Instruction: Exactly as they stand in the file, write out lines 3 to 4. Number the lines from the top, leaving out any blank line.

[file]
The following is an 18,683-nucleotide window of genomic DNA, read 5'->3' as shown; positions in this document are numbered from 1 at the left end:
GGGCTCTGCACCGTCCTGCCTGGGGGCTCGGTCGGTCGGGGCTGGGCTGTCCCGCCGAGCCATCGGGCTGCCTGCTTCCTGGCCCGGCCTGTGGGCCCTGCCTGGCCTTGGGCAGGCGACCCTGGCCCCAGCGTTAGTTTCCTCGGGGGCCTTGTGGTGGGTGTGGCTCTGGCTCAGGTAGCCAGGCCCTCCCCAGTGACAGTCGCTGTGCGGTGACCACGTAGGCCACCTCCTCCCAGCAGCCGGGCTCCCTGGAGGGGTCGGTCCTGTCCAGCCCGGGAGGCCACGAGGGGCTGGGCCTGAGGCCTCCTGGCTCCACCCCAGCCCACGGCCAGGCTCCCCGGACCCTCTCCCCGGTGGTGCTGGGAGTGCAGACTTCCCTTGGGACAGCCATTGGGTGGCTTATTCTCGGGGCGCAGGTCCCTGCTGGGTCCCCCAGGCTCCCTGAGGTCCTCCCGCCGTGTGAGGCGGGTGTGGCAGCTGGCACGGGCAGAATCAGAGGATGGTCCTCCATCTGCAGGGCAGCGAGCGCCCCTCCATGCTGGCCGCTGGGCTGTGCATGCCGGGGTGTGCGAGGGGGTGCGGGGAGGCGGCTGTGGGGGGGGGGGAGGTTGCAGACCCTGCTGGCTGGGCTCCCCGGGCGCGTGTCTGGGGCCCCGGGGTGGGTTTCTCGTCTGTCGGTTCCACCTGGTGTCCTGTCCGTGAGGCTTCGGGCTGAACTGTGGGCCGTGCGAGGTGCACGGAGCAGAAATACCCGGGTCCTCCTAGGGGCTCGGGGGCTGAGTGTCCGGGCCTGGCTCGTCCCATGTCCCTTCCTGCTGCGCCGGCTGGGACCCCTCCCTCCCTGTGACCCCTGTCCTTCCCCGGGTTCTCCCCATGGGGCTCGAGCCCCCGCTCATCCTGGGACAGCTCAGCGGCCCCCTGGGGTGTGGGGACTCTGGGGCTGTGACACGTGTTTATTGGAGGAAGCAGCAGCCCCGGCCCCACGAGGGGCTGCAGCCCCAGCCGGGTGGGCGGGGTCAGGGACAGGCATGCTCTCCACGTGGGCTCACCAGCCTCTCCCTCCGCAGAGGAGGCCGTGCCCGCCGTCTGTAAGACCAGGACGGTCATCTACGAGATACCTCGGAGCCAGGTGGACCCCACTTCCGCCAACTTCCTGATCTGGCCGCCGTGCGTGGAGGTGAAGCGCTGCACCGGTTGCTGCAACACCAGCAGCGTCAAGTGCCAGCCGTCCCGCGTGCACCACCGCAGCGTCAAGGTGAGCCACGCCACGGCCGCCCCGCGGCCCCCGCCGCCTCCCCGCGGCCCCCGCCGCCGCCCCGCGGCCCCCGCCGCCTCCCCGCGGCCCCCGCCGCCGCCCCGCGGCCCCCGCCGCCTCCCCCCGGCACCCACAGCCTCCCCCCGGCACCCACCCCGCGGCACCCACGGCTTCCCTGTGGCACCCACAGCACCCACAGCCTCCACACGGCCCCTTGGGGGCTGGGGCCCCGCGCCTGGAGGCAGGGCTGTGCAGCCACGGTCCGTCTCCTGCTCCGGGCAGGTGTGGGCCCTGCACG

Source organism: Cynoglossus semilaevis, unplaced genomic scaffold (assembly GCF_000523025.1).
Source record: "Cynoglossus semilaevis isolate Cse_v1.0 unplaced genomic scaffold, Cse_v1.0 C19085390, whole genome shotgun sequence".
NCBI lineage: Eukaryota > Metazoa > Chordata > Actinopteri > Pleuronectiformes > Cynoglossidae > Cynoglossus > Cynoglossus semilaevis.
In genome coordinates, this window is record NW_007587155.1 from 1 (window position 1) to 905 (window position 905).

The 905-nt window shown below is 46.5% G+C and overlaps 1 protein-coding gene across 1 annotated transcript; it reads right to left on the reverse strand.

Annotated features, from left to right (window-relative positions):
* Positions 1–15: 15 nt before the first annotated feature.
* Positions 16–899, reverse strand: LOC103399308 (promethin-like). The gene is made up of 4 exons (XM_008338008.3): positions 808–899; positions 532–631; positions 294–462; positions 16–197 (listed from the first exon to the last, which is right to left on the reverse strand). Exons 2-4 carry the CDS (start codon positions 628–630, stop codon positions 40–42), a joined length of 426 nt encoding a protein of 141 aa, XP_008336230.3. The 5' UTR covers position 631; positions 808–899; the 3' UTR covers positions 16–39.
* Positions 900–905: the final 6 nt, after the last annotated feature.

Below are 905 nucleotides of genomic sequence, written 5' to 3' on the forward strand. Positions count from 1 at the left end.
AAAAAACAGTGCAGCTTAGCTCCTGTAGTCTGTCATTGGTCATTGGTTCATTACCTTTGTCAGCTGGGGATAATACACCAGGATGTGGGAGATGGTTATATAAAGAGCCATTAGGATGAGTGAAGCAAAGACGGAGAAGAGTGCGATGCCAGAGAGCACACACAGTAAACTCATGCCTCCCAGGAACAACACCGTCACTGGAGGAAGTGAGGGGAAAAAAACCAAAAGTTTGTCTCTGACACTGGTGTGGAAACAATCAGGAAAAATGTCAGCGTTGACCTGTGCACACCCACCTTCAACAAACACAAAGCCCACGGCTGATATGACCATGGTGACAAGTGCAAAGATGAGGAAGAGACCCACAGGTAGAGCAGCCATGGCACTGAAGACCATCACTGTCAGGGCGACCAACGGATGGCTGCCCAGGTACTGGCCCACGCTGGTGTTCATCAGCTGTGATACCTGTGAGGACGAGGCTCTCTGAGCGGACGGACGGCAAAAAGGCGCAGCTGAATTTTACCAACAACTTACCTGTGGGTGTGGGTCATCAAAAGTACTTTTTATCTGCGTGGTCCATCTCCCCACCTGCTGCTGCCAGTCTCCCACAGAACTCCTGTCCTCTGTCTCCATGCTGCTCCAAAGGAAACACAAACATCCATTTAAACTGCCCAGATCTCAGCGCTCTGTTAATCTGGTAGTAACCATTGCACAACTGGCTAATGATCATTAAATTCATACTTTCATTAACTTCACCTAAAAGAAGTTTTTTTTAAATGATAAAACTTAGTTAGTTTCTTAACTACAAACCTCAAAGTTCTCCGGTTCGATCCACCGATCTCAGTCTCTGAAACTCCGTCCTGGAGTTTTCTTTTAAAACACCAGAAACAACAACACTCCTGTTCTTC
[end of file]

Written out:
Source organism: Cynoglossus semilaevis, unplaced genomic scaffold (assembly GCF_000523025.1).
Source record: "Cynoglossus semilaevis isolate Cse_v1.0 unplaced genomic scaffold, Cse_v1.0 C19085390, whole genome shotgun sequence".